-Common courtesy goes a long way with people.  Having manners falls into this category, as far as I'm concerned.  Little things like saying "thank you" when someone offers you a "bless you" after you sneeze, responding verbally when someone speaks to you, or being on time...you to have to understand how important stuff like that can be to people. 

 

-If you are going to say something important, like "I love you"...say it like you mean it.  Say it like your life depends on it.  Don't half-ass it, pardon my French, and just utter it like it's a catchphrase.  A half-hearted, "love you" does not suffice.  If you saw a bomb in the middle of a crowd, would you say under your breath, "bomb" OR would you say, "HEY, THERE'S A FREAKING BOMB!"  It may not seem like a big deal to you, but it may to whom you say it to...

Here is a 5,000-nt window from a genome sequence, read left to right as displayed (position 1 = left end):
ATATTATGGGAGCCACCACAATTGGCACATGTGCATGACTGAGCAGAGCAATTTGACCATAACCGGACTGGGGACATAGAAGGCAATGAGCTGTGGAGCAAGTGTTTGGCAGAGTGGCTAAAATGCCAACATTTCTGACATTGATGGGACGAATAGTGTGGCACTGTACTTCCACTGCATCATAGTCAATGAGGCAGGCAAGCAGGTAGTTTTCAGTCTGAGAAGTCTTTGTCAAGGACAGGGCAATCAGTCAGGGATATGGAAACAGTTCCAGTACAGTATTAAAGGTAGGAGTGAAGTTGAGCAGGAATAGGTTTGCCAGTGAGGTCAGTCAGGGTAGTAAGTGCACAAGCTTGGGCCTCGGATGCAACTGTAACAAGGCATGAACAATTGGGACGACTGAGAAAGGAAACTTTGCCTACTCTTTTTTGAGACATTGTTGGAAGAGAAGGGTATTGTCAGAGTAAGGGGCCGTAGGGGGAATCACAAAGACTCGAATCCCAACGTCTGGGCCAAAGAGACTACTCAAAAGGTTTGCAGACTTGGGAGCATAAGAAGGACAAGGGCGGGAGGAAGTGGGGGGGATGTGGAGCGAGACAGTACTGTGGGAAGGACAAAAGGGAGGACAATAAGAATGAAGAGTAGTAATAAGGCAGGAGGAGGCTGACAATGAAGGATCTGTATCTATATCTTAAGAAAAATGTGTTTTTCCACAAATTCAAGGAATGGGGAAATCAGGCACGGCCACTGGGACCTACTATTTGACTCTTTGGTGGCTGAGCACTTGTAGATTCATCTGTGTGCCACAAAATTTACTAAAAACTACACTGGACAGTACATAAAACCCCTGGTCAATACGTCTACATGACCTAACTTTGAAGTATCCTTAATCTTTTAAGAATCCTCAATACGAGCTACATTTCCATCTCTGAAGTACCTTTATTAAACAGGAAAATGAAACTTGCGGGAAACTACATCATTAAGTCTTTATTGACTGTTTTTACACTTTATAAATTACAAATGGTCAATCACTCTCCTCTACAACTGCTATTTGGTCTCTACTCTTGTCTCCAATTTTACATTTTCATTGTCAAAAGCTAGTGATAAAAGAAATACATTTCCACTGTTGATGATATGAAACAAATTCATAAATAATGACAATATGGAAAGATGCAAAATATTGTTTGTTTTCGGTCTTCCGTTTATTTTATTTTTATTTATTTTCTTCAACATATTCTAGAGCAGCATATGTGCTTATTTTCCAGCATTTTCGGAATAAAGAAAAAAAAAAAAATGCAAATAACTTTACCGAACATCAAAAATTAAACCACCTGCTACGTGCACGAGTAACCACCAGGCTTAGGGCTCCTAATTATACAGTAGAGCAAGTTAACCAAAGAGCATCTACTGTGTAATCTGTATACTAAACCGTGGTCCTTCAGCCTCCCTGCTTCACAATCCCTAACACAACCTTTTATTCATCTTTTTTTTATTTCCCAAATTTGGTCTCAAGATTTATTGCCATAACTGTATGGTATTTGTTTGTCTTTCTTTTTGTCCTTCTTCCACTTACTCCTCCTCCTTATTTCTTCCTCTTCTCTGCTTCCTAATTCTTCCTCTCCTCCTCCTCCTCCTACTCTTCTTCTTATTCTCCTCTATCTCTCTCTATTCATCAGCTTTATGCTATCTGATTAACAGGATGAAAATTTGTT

-Acknowledge people, look them in the eye and show them that you are listening when they are talking to you.  Nobody likes to talk and feel like the other person isn't listening.  Doctors are often accused of this, and in our defense we have to write down a bunch of stuff while you talk so we don't get sued...but still, listen to people...

 

-If someone does something nice for you, bend over backwards to let them know you appreciate it.  The fastest way to get the nice things to go away is failure to seem truly appreciative.  There's "thank you" and then there's "THANK YOU!!"  Sons and daughters beware...we fall into this category because we get complacent with our parents doing nice things for us.  Don't ever fall into the trap of acting like a good deed is ROUTINE.  Nice things can stop as fast as they are started.